Saturday, 21 February 2015

Making of Zoom To Selection Part3

...continued from part2

Declare RangeCoords as a List of doubles:


RangeCoords store the coordinates of the range or extents of an object.


The image above shows the range or the extremes of a single object. A collection of several objects also have a range:


Note in image above that the cutting plane B-B and the detail envelope A are not selected hence they are not included in the range of objects.

Further the GetSeedRange sub routine takes the selection set oSel and the List of doubles as arguments by reference and calculate the four values i.e. X and Y coordinates of the lower-left and upper-right points of the range of a valid object in the selection set. This is done since we cannot simply take the range of the first object in the selection set as the seed range. This is because some objects on the draft sheet like Tables, Cutting Planes or Detail Envelopes do not have a Range method hence they return 0 as X and Y coordinates for both extreme points.

The seed range in turn is required as a starting range. The range or extents of any one object in the selection set is taken as the full range and then subsequent objects in the selection set are then compared if they are farther outside the limits of the first seed object. This way the overall range of the selection is established progressively.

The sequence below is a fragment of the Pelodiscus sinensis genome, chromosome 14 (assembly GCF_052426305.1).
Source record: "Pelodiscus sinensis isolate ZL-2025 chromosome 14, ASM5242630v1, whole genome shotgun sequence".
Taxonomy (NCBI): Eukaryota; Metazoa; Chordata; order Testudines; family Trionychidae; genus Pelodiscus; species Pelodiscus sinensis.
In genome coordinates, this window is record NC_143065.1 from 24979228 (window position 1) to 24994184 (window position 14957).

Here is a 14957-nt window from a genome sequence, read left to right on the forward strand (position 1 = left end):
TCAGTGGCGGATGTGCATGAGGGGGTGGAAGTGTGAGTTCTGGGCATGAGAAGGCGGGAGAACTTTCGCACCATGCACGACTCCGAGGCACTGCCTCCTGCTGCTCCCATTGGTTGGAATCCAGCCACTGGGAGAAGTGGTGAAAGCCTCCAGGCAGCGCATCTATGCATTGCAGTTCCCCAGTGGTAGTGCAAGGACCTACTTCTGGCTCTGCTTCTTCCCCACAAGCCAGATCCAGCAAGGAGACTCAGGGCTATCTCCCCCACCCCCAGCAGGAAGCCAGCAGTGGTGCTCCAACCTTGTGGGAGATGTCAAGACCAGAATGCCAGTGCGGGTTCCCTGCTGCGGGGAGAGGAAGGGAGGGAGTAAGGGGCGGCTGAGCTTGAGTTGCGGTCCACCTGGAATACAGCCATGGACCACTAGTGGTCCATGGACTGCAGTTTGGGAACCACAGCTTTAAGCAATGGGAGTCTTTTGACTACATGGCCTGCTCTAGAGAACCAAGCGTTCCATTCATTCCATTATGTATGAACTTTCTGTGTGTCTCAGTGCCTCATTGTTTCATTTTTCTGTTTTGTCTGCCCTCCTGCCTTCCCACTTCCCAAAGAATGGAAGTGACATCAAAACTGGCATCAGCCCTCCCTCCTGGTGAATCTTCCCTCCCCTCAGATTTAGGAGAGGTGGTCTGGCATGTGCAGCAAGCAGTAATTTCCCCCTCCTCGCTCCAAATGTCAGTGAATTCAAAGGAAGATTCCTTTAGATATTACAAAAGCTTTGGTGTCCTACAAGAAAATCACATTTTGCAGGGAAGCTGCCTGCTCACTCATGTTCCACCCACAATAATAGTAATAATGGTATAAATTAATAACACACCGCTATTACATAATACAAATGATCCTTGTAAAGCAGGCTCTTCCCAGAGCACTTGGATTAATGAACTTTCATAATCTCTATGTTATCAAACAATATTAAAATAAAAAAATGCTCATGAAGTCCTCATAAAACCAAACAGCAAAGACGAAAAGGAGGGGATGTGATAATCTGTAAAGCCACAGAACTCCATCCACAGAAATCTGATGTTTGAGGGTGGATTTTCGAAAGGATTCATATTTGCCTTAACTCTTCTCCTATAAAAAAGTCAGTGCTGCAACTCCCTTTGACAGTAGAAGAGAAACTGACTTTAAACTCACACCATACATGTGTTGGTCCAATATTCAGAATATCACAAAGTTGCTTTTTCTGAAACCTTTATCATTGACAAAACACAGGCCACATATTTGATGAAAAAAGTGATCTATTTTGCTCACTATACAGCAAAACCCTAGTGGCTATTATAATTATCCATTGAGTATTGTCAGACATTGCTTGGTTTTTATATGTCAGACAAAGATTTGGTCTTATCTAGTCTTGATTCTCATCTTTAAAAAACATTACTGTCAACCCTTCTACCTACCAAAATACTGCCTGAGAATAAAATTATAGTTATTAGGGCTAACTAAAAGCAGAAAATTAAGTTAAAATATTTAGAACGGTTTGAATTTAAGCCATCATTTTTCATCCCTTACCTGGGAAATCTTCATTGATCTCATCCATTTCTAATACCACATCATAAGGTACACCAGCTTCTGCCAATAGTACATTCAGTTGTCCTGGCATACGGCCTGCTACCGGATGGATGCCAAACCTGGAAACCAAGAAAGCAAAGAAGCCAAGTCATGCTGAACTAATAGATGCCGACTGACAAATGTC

Inside the GetSeedRange function, a For loop is used to go through each object and its range is calculated. Any valid object will have a non-zero range coordinates which can be taken as a seed range.


Once there are seed or starting range values, the selection set is again traversed and the extreme limits are calculated by comparing each one with the next incoming object. Each larger and smaller value is set as the current and the other is discarded.


The coordinates of the Lower-Left and Upper-Right corners are in the display or document units like mm or inches.

These numbers are not useful to specify zooming extents. The zoom coordinates need to be expressed in terms of the screen coordinates. For this the ModelToWindow method is used as below:


The model in this case is the sheet whereas the Window is the screen. Zooming is always relative to the screen and not the Sheet.

It is important to note that screen coordinates always remain the same irrespective of the sheet coordinates. To check this, draw a line as below in a sheet with mm as units. Right click on the line and check its start and end-point coordinates:


Copy-Paste the same line in another document with inches as units. The coordinate reading might look something as below:


Note that in both cases the screen or window coordinates would be the same for my screen resolution, since the lines occupy the same screen area:


You can un-comment the MessageBox line in the code to check this.

Continued to Part 4...

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